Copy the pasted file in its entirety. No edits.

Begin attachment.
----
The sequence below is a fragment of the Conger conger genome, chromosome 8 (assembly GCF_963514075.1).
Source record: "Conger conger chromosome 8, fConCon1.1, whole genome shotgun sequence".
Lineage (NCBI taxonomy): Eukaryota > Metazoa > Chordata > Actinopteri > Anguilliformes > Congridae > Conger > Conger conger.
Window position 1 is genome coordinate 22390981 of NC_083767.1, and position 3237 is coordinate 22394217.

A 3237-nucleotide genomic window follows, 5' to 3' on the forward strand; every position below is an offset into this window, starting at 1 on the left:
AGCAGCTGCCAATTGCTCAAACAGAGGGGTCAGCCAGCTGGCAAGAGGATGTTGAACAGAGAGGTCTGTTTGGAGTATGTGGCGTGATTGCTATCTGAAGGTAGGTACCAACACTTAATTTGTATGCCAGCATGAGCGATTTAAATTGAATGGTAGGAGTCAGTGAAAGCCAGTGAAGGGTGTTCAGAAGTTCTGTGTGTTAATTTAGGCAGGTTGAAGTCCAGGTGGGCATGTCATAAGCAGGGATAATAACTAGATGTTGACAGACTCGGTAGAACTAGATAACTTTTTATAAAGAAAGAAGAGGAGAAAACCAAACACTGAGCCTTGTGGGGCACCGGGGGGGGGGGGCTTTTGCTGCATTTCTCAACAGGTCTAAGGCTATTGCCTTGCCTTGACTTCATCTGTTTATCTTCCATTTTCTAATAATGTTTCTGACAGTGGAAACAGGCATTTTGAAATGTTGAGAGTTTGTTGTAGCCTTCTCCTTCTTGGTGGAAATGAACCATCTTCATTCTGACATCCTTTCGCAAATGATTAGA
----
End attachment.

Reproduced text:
The sequence below is a fragment of the Conger conger genome, chromosome 8 (assembly GCF_963514075.1).
Source record: "Conger conger chromosome 8, fConCon1.1, whole genome shotgun sequence".
Lineage (NCBI taxonomy): Eukaryota > Metazoa > Chordata > Actinopteri > Anguilliformes > Congridae > Conger > Conger conger.
Window position 1 is genome coordinate 22390981 of NC_083767.1, and position 3237 is coordinate 22394217.

A 3237-nucleotide genomic window follows, 5' to 3' on the forward strand; every position below is an offset into this window, starting at 1 on the left:
AGCAGCTGCCAATTGCTCAAACAGAGGGGTCAGCCAGCTGGCAAGAGGATGTTGAACAGAGAGGTCTGTTTGGAGTATGTGGCGTGATTGCTATCTGAAGGTAGGTACCAACACTTAATTTGTATGCCAGCATGAGCGATTTAAATTGAATGGTAGGAGTCAGTGAAAGCCAGTGAAGGGTGTTCAGAAGTTCTGTGTGTTAATTTAGGCAGGTTGAAGTCCAGGTGGGCATGTCATAAGCAGGGATAATAACTAGATGTTGACAGACTCGGTAGAACTAGATAACTTTTTATAAAGAAAGAAGAGGAGAAAACCAAACACTGAGCCTTGTGGGGCACCGGGGGGGGGGGGCTTTTGCTGCATTTCTCAACAGGTCTAAGGCTATTGCCTTGCCTTGACTTCATCTGTTTATCTTCCATTTTCTAATAATGTTTCTGACAGTGGAAACAGGCATTTTGAAATGTTGAGAGTTTGTTGTAGCCTTCTCCTTCTTGGTGGAAATGAACCATCTTCATTCTGACATCCTTTCGCAAATGATTAGA